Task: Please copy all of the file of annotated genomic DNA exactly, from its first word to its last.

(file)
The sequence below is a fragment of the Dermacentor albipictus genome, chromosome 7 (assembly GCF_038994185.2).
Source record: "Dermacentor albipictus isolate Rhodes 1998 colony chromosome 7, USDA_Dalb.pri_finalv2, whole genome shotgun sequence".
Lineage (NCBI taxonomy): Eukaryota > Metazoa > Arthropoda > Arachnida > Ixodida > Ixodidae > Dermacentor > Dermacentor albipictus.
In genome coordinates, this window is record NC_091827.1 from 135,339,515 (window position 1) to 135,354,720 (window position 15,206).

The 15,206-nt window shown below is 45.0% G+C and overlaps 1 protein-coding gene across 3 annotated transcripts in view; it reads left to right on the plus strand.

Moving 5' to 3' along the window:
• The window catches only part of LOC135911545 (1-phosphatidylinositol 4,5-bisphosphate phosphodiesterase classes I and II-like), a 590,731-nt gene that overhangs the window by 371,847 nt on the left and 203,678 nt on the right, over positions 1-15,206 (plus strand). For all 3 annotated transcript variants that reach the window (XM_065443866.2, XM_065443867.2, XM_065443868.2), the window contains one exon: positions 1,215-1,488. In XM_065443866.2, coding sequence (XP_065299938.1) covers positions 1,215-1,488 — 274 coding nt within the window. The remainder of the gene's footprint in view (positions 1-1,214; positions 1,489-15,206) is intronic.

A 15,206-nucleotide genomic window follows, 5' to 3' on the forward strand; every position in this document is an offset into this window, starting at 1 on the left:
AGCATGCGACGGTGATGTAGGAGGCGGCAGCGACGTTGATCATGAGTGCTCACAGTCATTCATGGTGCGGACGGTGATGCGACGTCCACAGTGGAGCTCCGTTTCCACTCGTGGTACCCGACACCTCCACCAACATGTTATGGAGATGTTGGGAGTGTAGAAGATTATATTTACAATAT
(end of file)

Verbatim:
The sequence below is a fragment of the Dermacentor albipictus genome, chromosome 7 (assembly GCF_038994185.2).
Source record: "Dermacentor albipictus isolate Rhodes 1998 colony chromosome 7, USDA_Dalb.pri_finalv2, whole genome shotgun sequence".
Lineage (NCBI taxonomy): Eukaryota > Metazoa > Arthropoda > Arachnida > Ixodida > Ixodidae > Dermacentor > Dermacentor albipictus.
In genome coordinates, this window is record NC_091827.1 from 135,339,515 (window position 1) to 135,354,720 (window position 15,206).

The 15,206-nt window shown below is 45.0% G+C and overlaps 1 protein-coding gene across 3 annotated transcripts in view; it reads left to right on the plus strand.

Moving 5' to 3' along the window:
• The window catches only part of LOC135911545 (1-phosphatidylinositol 4,5-bisphosphate phosphodiesterase classes I and II-like), a 590,731-nt gene that overhangs the window by 371,847 nt on the left and 203,678 nt on the right, over positions 1-15,206 (plus strand). For all 3 annotated transcript variants that reach the window (XM_065443866.2, XM_065443867.2, XM_065443868.2), the window contains one exon: positions 1,215-1,488. In XM_065443866.2, coding sequence (XP_065299938.1) covers positions 1,215-1,488 — 274 coding nt within the window. The remainder of the gene's footprint in view (positions 1-1,214; positions 1,489-15,206) is intronic.

A 15,206-nucleotide genomic window follows, 5' to 3' on the forward strand; every position in this document is an offset into this window, starting at 1 on the left:
AGCATGCGACGGTGATGTAGGAGGCGGCAGCGACGTTGATCATGAGTGCTCACAGTCATTCATGGTGCGGACGGTGATGCGACGTCCACAGTGGAGCTCCGTTTCCACTCGTGGTACCCGACACCTCCACCAACATGTTATGGAGATGTTGGGAGTGTAGAAGATTATATTTACAATAT